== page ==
Delft: Under a Bridge, Rotterdamseweg 364 squatted

So then…
Under a Bridge

The building under the bridge, here at the Rotterdamseweg, has been vacant since 2017. During this period we have never seen any activity happening in the enormous warehouse. Unlike the typical trolls that usually settle under bridges, we are a set of neat students and former students looking for a place to make for ourselves. Over the past few years we have developed the idea of reopening this place to Delft and giving it a purpose again.

The hall under the bridge is not privately owned, but by the province of Zuid-Holland (and therefore a bit by us all). It is meant to be left vacant and finally for demolition. We are open to conversations and will accommodate proper plans for the future. Until that time we’ll take this opportunity to create a lively place for ourselves to reside and for anyone who wishes to join.

Already over a longer period, the situation about housing has been a hot topic. Instead of focussing on an “anti”-tone, the opposing, we want to propagate a narrative that is based around sound that is “in favour of”. Under the slogan “Niet lullen maar poetsen!” [meaning something like: “Don’t blab on, just mop!”], we aim to contribute and assist in finding a solution to the problems as explained below. In a cheerful and constructive manner, we organize this new space in Delft where there is room to live, experiment, meet up and organize. We offer Delft the opportunity to expand her repertoire with the 1500m² under the bridge. In the manner of e.g. cooking or dwelling, lectures or music. Initiative and enthusiasm are welcome Under the Bridge, to appropriate the space and make it a place for us all!

It goes without saying that we are aware of the responsibility that comes with the appropriation of this space Under the Bridge. We’ll do this with care for the building and the utmost caution concerning safety. Next to this, we’ll make space when maintenance to the bridge is needed.

As for today, most people will be well informed about the defective state of the housing market. A decade-long run-up was needed to arrive at the current overheated market [in political-, social- and economic framework]. Just recently the headlines informed us that the single starter can afford only 3.4 percent of the houses on the Dutch market. Also within the rental segment of the market, the demand rises without an adequate response of the supply, resulting in excessive increases in rent. Making dwelling unaffordable for some, as we have seen homelessness in the Netherlands double over the years 2009-2020. As it becomes more and more expensive to have a roof over your head it also becomes increasingly difficult to find a fitting one.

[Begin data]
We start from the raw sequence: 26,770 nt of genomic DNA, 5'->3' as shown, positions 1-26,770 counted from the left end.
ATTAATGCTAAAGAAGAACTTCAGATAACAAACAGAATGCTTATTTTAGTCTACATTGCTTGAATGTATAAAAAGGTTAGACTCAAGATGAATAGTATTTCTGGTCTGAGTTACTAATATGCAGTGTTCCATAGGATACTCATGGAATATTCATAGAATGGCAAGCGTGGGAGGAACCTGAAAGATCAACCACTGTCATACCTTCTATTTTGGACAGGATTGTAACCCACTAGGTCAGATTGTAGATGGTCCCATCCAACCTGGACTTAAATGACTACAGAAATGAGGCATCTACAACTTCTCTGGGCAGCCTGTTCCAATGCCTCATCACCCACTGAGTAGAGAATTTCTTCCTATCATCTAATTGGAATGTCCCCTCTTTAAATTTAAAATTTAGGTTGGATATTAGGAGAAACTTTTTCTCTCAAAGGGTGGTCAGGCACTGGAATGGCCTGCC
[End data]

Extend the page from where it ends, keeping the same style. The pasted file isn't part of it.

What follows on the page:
The same goes for Delft, where the average price for a house was 395,498 euros in 2021, a staggering increase of 16.3 per cent compared to the year prior. Yet, for the first time in 9 years, we saw the prices drop at the beginning of 2023. Partly due to policy changes [structural], partly coming forth out of geopolitical developments, specifically the inflation and confidence that this resulted in [incidental].

These structural interventions are especially of interest for facilitating a more open housing market in the long term, a market where qualitative dwellings are not unaffordable and are within anyone’s reach. One of the areas where a part of the solution might lie is in the current vacancies in the Netherlands. The Centraal Bureau voor de Statestiek reported a slow decline in the number of vacant buildings in the year 2021, yet on the first of January 2022 it still counted 2.6 percent of the total objects of residence in the Netherlands. Converted, that is a generous 219,000 objects, not only consisting of houses but also office buildings and shops, making it possible to house an even larger number of residents. Of course, vacancy is possible, though it is the case that 40 percent of these buildings have been vacant the year before as well. This long-term vacancy is of course a shame that should not be accepted when there is a nationwide shortage of proper housing.

It is not a rare story within our circles that international students get financially drained from their living situation. While we see badly maintained student housing more often, international students often pay significantly more for less security in their living situation. The TU Delft is very committed to attracting more and more international students while they offer none to little help with facilitating affordable- and desirable housing. Next to this a fair share of the student houses [in Delft] already inform in advance that only “Dutch-speaking” or “Dutch” have a chance to get the room. For this reason, it is worthwhile [and of course fun] to create a healthy mix within our own communal residence.

We are still looking for fun initiatives and enthusiastic people to come and help make our place even better, to utilize it to its full potential which has not yet happened. People who want to set out on this adventure, experiment, participate, build or just want to swing by for a coffee are more than welcome to. We’ll take this opportunity to invite you all!

With kind regards from Under a Bridge
Don’t hesitate to contact us on Ondereenbrug [at] gmail [dot] com or swing by at the Rotterdamseweg 364.

Delft, 25 May 2023

Onder een Brug
Rotterdamseweg 364 ABC, 2629 HG Delft
ondereenbrug [at] gmail [dot] com

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